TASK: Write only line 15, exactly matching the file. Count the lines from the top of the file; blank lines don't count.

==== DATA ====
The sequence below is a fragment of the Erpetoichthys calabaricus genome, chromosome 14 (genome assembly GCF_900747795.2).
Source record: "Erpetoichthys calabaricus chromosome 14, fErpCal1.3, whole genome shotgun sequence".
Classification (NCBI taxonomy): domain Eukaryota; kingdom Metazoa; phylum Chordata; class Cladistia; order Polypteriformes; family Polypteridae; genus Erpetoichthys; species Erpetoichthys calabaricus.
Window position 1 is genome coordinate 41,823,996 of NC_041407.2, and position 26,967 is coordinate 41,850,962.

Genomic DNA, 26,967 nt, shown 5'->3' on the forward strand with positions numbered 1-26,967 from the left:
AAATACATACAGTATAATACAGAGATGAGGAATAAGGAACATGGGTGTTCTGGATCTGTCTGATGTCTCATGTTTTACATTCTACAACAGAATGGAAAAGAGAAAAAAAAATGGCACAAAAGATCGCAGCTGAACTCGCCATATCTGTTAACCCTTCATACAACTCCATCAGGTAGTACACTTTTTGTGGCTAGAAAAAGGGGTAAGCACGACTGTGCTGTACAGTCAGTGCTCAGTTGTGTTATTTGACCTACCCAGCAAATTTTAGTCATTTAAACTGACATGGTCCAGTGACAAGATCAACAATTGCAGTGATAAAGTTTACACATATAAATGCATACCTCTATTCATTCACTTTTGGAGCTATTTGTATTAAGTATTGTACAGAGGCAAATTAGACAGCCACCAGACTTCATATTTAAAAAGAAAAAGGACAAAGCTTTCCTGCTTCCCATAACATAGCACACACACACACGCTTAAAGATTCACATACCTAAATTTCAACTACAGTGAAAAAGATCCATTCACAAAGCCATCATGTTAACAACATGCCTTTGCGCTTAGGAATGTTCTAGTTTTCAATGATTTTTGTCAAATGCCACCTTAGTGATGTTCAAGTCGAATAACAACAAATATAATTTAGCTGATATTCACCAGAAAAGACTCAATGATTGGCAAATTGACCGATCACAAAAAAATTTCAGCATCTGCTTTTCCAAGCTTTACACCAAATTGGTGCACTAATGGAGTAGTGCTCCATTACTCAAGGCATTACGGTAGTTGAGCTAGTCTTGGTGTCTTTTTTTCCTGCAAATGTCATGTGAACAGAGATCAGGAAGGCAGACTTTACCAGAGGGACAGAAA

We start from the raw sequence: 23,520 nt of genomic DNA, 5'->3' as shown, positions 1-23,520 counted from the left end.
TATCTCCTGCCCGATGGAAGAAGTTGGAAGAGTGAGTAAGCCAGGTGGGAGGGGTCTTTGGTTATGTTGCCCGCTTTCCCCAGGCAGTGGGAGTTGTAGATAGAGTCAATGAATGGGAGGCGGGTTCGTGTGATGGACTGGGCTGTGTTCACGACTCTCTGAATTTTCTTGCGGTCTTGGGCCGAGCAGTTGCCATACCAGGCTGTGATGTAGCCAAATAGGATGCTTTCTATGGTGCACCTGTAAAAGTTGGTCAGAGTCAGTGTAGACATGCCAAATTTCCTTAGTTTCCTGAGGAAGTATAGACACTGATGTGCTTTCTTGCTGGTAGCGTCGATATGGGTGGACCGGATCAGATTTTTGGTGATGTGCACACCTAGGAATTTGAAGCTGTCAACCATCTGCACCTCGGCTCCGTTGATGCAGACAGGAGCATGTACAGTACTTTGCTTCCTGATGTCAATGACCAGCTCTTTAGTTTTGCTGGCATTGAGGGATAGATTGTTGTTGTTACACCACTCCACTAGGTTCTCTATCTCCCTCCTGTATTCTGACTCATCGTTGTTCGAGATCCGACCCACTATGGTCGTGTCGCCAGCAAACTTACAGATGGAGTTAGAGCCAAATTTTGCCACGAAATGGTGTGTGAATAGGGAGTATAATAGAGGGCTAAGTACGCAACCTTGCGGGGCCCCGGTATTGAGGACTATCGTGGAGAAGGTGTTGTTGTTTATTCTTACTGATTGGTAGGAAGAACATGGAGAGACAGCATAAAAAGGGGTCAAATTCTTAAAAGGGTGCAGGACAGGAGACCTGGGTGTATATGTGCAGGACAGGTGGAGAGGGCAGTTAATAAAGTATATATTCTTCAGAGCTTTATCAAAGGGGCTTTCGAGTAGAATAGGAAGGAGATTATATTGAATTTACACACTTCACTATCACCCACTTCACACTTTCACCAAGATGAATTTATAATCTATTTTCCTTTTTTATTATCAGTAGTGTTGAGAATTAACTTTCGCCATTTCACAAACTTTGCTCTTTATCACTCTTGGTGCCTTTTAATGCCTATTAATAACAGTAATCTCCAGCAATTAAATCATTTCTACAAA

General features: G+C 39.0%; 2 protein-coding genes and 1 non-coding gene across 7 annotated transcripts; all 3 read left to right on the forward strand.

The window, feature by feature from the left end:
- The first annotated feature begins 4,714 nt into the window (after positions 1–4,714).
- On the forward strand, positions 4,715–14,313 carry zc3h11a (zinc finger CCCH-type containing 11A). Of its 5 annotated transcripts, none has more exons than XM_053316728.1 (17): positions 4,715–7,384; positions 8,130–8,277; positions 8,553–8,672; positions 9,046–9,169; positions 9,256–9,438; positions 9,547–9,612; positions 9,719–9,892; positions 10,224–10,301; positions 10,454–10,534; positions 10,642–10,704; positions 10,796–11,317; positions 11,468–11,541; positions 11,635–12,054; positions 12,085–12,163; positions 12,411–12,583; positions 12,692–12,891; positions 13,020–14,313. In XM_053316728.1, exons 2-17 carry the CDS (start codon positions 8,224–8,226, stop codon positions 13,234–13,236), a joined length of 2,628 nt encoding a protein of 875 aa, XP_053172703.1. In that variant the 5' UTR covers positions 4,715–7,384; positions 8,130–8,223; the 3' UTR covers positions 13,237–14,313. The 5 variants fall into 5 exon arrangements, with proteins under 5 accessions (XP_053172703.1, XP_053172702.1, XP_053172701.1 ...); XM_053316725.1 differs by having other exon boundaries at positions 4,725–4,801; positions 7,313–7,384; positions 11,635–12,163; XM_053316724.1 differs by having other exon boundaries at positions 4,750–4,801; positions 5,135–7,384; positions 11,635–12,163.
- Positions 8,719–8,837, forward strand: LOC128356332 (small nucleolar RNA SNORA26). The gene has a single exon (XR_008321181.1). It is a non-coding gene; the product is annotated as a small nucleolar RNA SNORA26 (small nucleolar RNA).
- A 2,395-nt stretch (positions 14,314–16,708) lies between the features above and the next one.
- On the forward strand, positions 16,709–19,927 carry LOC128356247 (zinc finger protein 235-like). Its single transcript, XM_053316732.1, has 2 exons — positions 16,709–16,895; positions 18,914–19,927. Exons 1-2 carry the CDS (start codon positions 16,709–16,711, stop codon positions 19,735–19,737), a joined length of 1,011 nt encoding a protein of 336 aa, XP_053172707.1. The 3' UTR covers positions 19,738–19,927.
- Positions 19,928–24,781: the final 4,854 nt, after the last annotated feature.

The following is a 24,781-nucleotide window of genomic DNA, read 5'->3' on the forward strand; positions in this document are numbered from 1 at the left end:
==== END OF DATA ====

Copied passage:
- On the forward strand, positions 16,709–19,927 carry LOC128356247 (zinc finger protein 235-like). Its single transcript, XM_053316732.1, has 2 exons — positions 16,709–16,895; positions 18,914–19,927. Exons 1-2 carry the CDS (start codon positions 16,709–16,711, stop codon positions 19,735–19,737), a joined length of 1,011 nt encoding a protein of 336 aa, XP_053172707.1. The 3' UTR covers positions 19,738–19,927.